He drank with the Riverside boys many times in the days after. They asked him what had happened. He told them to move on – he already did. Then he would laugh. The boys say they didn’t believe him, but that was how Jerico was. Their boy had pride, and he was never crawling back to Angel.

Angel never denied there was a new man. She was gleeful about the change. She began using his Facebook account, combining their names, taking on his last name. One friend asked her why she still kept Jerico’s name on her own account – she said Facebook had a 6-month policy before a user could make a public name change.

The Riverside boys kept up the pressure on her timeline – who is that shit, what the fuck is your problem, you left Jerico for that? Angel’s own sister lectured her, but Angel said she was happy with her new life. She blamed Jerico’s friends for keeping him out late at night. She blamed the trouble with Jerico for her leaving school. Jerico answered fast. Don’t blame me. I kept you in school. Have a little respect, bitch.

In the end, Angel said she loved Jerico, loved him in spite of it all.

She came back twice, said his grandmother, but Jerico wasn’t home. His friends say she came to Riverside to plead with him, but Jerico refused. He didn’t want her, they said.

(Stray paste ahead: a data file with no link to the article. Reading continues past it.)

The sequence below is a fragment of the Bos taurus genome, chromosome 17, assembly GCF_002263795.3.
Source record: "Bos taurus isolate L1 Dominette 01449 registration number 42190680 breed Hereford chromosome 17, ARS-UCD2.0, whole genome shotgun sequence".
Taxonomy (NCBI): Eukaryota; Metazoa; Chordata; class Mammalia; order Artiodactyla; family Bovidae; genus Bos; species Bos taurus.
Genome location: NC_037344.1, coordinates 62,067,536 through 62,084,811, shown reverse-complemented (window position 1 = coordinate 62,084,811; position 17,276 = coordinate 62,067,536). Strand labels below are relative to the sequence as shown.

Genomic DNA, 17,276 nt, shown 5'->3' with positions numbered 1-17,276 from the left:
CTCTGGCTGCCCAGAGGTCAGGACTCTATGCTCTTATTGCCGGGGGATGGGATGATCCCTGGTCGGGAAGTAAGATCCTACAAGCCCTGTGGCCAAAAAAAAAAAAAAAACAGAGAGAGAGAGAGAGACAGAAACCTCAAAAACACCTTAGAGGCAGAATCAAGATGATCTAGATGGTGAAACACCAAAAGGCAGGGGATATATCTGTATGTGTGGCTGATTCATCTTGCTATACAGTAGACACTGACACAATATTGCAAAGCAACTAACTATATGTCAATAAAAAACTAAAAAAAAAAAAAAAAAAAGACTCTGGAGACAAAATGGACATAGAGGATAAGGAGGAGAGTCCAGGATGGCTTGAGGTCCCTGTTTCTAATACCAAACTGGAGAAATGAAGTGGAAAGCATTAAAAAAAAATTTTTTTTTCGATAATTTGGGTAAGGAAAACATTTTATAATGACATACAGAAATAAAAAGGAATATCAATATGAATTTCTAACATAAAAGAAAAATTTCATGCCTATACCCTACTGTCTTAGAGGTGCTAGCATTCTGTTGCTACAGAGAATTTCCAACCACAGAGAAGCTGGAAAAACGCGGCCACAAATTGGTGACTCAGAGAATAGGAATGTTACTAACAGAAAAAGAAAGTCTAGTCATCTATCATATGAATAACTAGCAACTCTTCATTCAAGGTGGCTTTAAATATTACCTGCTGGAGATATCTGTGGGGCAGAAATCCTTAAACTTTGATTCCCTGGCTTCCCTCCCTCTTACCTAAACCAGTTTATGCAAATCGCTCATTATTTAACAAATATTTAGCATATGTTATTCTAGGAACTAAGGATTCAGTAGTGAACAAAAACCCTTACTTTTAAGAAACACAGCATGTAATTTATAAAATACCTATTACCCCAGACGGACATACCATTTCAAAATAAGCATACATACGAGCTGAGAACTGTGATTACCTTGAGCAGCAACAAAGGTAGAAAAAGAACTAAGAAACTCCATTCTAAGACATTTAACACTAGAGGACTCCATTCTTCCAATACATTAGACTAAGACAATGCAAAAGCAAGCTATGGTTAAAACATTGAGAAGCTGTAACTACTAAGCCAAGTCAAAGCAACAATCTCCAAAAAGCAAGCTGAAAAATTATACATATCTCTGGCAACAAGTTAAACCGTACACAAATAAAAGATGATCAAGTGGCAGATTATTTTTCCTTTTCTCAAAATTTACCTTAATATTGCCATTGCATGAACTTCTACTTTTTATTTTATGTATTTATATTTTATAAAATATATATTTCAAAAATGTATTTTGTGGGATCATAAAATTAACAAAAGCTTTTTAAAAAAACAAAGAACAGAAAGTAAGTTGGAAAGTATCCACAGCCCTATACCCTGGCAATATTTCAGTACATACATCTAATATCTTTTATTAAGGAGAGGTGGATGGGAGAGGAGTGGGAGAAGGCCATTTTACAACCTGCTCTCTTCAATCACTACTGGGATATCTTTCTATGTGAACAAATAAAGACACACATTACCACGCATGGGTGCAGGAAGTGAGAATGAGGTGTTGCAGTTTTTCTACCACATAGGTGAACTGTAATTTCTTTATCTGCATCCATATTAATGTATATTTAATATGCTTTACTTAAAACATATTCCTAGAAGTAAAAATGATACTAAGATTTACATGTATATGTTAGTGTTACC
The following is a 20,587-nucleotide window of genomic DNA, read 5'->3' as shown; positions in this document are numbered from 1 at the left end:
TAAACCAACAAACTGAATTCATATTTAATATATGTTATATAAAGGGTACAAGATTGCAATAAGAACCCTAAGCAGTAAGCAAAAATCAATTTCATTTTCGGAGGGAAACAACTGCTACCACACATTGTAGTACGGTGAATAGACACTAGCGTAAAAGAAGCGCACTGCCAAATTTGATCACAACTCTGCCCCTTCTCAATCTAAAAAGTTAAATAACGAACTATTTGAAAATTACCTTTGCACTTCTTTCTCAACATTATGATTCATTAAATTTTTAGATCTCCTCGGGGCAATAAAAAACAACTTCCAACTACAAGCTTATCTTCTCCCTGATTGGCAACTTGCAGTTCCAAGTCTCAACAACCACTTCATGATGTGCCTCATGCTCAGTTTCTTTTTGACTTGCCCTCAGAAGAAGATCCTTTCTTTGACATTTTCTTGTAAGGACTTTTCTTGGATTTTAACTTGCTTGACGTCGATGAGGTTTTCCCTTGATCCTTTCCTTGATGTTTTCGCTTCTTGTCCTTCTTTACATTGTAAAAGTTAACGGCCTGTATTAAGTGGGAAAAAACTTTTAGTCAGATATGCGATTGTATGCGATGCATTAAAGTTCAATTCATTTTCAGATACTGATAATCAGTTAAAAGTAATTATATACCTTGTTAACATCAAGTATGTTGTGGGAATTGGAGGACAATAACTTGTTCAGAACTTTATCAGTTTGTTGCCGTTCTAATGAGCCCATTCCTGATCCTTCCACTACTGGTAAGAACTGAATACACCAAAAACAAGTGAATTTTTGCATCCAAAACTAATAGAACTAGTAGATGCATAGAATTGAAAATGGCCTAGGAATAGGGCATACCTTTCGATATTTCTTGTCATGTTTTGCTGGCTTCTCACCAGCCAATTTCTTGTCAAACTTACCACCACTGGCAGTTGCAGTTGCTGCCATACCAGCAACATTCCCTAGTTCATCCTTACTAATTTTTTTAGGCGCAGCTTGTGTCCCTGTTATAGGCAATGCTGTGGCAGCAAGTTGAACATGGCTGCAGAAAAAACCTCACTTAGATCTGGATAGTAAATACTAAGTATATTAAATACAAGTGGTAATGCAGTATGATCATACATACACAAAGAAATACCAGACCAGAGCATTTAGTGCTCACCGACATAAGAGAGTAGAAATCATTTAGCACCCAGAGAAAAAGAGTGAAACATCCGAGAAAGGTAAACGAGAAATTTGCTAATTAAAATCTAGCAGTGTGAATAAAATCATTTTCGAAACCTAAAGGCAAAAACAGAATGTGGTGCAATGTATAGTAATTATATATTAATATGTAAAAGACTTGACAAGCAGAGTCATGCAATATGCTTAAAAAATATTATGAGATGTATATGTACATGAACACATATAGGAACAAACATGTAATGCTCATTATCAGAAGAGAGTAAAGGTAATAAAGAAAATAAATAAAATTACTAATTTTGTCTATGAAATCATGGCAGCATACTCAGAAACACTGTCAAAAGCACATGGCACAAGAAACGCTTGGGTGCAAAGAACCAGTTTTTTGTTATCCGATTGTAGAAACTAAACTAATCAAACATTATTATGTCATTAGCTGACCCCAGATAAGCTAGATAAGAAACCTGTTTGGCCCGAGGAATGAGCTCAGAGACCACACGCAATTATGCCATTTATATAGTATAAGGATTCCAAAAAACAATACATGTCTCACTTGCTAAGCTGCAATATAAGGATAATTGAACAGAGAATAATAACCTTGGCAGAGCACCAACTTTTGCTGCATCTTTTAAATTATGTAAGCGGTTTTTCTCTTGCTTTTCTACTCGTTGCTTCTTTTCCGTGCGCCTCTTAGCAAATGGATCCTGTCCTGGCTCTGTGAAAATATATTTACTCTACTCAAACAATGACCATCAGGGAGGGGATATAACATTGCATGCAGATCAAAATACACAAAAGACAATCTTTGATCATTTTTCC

Angel returns 

On the night of October 25, at a little past ten in the evening Angel returned to Number 1225.

Five of the boys were drinking at the corner and saw her walk past.  They say they followed her, that they climbed up to the rooftop where Jerico slept in a tent above his uncle’s house. They said the tent was shaking. The boys shrugged, rolled their eyes and trudged down the stairs again.

They waited by the corner, curious if their friend and his pride would allow Angel back into his life. They said they were ready to give Jerico a hard time.

Jerico’s grandmother Lita was just downstairs. She said she heard the pair talking. Angel was being sweet, Lita said. Angel was pleading – please, love, come on, come home.

Lita called out to them, told them it was late, told them both to stay in. She remembers one of them saying they were going out for a little while, for chicken porridge down the corner.